I finished my rewrite of THE BOOK BINDER’S CURSE today. (This is my new working title for my Peter Pan adaptation that I wrote as part of NaNoWriMo six months ago. It’s been called other things, and it might yet get a different title. One never knows, with titles.) If you’ll remember back to when I was writing the book, I experimented with a lot of new approaches in this one. Specifically: (1) It’s written in third person, a point of view I hadn’t used in over a decade, if I’m remembering right. (2) It was written without a firm outline at all. Just a very simple set up, central conflict, and goal. Think of it like a “solve this maze” approach to writing. You know where you start, you know where you have to get to, and then getting there is most of the fun. (3) I wrote it very quickly. There was no time for me to question my plot or go back and make changes to things. I had to get 2,000 words done every day, and with my schedule, I didn’t have time for any waffling.
So when I approached the book for my first read through after I wrote it, I was more than a little nervous. For one thing, I couldn’t remember a lot of what I’d written. My writing group had gotten through about 2/3rds of the book, but I myself had been away from it for pretty much the whole time. Also, you respond to a book differently when you’re only reading it a chapter every two weeks. How would it work as a whole? Would I dislike it? Would I be able to tell I’d rushed myself in spots too much?
I was worried.
Now that I’ve read the whole thing through and revised it to get it as consistent as it can be at this point, I think I have at least some inkling of how it went: very well.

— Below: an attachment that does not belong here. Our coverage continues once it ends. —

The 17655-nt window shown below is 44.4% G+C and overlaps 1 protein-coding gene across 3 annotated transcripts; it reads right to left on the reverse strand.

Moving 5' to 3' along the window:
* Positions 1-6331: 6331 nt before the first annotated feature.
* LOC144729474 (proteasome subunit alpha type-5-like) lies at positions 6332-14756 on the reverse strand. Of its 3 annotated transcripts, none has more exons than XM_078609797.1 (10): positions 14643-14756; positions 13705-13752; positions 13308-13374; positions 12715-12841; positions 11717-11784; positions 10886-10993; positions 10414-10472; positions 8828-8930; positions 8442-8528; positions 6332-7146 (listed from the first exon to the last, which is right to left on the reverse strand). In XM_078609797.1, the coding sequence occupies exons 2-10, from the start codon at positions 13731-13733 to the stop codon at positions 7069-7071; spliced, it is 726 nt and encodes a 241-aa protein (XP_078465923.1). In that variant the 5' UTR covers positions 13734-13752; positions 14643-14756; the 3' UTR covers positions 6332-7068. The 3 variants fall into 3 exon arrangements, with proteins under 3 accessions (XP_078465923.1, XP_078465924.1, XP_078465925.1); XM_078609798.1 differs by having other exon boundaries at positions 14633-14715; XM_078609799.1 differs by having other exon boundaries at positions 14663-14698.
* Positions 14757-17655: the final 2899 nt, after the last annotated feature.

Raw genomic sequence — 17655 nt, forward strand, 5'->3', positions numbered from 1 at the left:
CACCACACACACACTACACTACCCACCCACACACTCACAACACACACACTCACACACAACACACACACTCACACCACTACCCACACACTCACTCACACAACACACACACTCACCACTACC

The voice was a lot of fun, the characters engaging, the plot pretty smooth, and it didn’t feel like a rush job. Huzzah! In a nutshell, I enjoyed reading the book. Does that mean it’s great and ready for primetime? The jury’s still out. I’m sending it off to my alpha readers and my agents today, and we’ll see what they think once they’ve had a chance to read it. I realize that I’m often unable to really assess my own writing. I wish it weren’t the case, but such is life. Will they like it? Time will tell.
But I like it, and that’s a big something. You have to celebrate the somethings.
Now what will I work on? That’s a valid question. I’m not ready to turn back to MAGIC AT 30,000 FEET just yet. Too soon. And I haven’t heard back about how my latest version of OUR LADY turned out, so that means I guess I’ll . . .
Work on an (as yet) secret project that I hope to be able to tell you about next week. The blog post is already written. I was gunning to publish it this week, but it was not to be.
Keep your eyes peeled, folks.